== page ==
I process my images in photoshop like most photographers do, just to sharpen a little. 

Learn to control exposure and you'll slowly start to succeed!

Good luck,

Regards,

Danny

Thanks Danny,

As to IBIS, I do think there is modest vibration looking down the scope, even in IBIS mode. However, I know what people say about the IBIS/tripod issue. I'll try this both ways at the weekend.

I do understand that there is a long, steep learning curve here. To your list -  of light (lots of), wind (none), stability (OK), ISO ( as low as possible and as high as needed!) can I add one more thing - WILL THOSE D**N REED WARBLERS SIT STILL!! The Alpha 99 has reasonable noise at 800ISO, but a lot of this can be eliminated with the post-processing sequence enhance, noise, sharpen. I always shoot raw.

All my processing is in LR5, which makes tagging the 'dumped' images very easy - score them all a 1 and select all '1's and trash them. I have set myself a goal - to come away from a few hours birding with ONE decent shot. That strikes me as a reasonable starting position.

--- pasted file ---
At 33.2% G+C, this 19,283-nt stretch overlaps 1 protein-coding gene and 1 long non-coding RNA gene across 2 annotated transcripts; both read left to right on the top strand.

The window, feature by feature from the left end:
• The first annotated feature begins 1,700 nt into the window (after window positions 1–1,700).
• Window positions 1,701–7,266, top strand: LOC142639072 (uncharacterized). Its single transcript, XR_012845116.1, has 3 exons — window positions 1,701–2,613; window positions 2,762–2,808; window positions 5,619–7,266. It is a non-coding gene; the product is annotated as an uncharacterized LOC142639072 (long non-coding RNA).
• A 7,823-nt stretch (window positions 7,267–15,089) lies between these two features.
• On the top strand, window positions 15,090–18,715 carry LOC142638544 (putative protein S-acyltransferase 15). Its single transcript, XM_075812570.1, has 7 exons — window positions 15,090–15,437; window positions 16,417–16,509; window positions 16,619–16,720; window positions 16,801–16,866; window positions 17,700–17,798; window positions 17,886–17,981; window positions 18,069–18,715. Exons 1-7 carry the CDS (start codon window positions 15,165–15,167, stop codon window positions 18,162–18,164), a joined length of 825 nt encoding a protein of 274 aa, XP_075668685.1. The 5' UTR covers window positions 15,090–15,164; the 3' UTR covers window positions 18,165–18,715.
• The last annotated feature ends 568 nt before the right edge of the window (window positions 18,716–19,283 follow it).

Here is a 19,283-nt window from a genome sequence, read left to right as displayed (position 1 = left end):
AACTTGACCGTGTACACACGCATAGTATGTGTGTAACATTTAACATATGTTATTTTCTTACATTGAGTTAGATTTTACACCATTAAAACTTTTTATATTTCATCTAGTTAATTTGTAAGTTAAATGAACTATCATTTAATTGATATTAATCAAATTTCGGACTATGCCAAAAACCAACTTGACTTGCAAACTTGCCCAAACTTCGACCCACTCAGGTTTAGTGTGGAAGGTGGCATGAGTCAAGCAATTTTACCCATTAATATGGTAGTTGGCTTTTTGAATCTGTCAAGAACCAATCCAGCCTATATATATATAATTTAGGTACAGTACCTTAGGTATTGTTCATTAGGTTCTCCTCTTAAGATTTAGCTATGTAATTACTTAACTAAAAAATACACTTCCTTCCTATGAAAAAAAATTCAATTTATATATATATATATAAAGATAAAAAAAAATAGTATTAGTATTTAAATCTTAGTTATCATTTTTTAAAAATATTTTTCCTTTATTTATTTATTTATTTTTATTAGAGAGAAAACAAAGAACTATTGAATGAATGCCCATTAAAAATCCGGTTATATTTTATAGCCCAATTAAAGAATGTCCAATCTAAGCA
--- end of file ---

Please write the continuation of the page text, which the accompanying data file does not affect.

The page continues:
Actually, I get compeltely distracted watching the birds through the scope - the ATX95mm is stunning! A small brown smudge on the horizon becomes a fully coloured goldfinch! It's an incredible piece of glass. 

July 9, 2013 at 4:29 AM Flag Quote & Reply

Dannys Digiscoping
Site Owner
Posts: 372

Moving Reed warblers, never....! Welcome to the world of photography!